Since the integral doesn't depend on $x$, I take $x^2$ out of the integral and take the derivative of a constant times a function. The final result is $x^2\sin(x^2)$.

I saw one suggested answer which gives a different answer: $x^2\sin(x^2)+2xf(x)$, which is the derivative using the product rule. Which one is correct? Please explain, thanks.


$x^2$ is a constant with respect to the integral (since it's an integral with respect to $t$) but $x^2$ isn't a constant when you differentiate with respect to $x$ (i.e. when you want to compute $f'(x)$).


$$f'(x) = \dfrac{d}{dx}\left(x^2\int_0^x\sin(t^2)dt\right) = \dfrac{d}{dx}\left(x^2\right)\underbrace{\int_0^x\sin(t^2)dt}_{=f(x)/x^2} + x^2\dfrac{d}{dx}\left(\int_0^x\sin(t^2)dt\right)$$

which gives $$f'(x) = 2x\dfrac{f(x)}{x^2} + x^2\sin(x^2) = 2\dfrac{f(x)}{x} + x^2\sin(x^2).$$

  • $\begingroup$ Right. Thank you. $\endgroup$ – paf May 13 '18 at 17:58
  • $\begingroup$ You're welcome. And yet, somehow, your incorrect solution received up votes. LOL $\endgroup$ – Mark Viola May 13 '18 at 17:59
  • $\begingroup$ Thank you Paf! This is the best answer. Now I understand the solution and the reasoning behind the question. Also thanks for the edit. $\endgroup$ – É. DD May 13 '18 at 18:08

Let $f(x)$ be given by the integral

$$f(x)=x^2\int_0^x \sin(t^2)\,dt$$

Then, from the product rule we have

$$\begin{align} f'(x)&=\left(\frac{dx^2}{dx}\right)\left(\int_0^x \sin(t^2)\,dt\right)+\left(x^2\right)\left(\frac{d}{dx}\int_0^x \sin(t^2)\,dt\right)\\\\ &=2x\int_0^x \sin^2(t)\,dt+x^2\sin(x^2)\\\\ &=\frac{2f(x)}{x}+x^2\sin(x^2) \end{align}$$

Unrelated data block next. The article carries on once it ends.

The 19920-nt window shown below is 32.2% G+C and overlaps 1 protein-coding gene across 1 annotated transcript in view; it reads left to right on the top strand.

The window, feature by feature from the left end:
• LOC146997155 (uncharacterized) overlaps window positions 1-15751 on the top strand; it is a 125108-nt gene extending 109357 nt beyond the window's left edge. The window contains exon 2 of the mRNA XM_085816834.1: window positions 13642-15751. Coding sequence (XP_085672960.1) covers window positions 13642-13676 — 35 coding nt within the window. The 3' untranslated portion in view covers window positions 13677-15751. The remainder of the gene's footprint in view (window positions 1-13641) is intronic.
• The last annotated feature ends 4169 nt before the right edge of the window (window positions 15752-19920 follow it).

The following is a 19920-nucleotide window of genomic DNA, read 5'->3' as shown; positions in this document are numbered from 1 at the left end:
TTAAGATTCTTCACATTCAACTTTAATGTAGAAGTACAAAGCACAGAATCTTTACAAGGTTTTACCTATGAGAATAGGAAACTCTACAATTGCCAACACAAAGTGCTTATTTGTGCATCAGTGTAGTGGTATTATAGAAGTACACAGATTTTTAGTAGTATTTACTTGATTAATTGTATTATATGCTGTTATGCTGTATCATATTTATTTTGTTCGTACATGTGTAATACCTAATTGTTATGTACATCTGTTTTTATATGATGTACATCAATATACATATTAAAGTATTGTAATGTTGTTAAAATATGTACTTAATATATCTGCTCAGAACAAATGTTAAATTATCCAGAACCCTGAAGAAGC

• $\begingroup$ Good morning! ${}{}$ $\endgroup$ – copper.hat May 13 '18 at 17:57
  • $\begingroup$ Hi Joe! How are you? $\endgroup$ – Mark Viola May 13 '18 at 17:58
  • $\begingroup$ Failing miserably at Mother's Day again :-) $\endgroup$ – copper.hat May 13 '18 at 17:59
  • $\begingroup$ My wife just left to visit her older son who lives in Phoenix. $\endgroup$ – Mark Viola May 13 '18 at 18:02
  • $\begingroup$ Hey thanks for your answer Mark! This was really helpful. $\endgroup$ – É. DD May 13 '18 at 18:04

$$\displaystyle f(x)= \int_0^x x^2\sin(t^2)dt$$ Apply Leibniz rule:

$$\displaystyle f'(x)=\displaystyle x^2\sin(x^2)+ \int_0^x \partial_x x^2\sin(t^2)dt$$ $$\displaystyle f'(x)=\displaystyle x^2\sin(x^2)+2x\int_0^x \sin(t^2)dt$$ $$\displaystyle f'(x)=\displaystyle x^2\sin(x^2)+2 \frac {f(x)}x$$

  • 1
    $\begingroup$ Thank you for your answer Isham! $\endgroup$ – É. DD May 13 '18 at 18:10
  • $\begingroup$ yw @É.DD ....... $\endgroup$ – Isham May 13 '18 at 18:12

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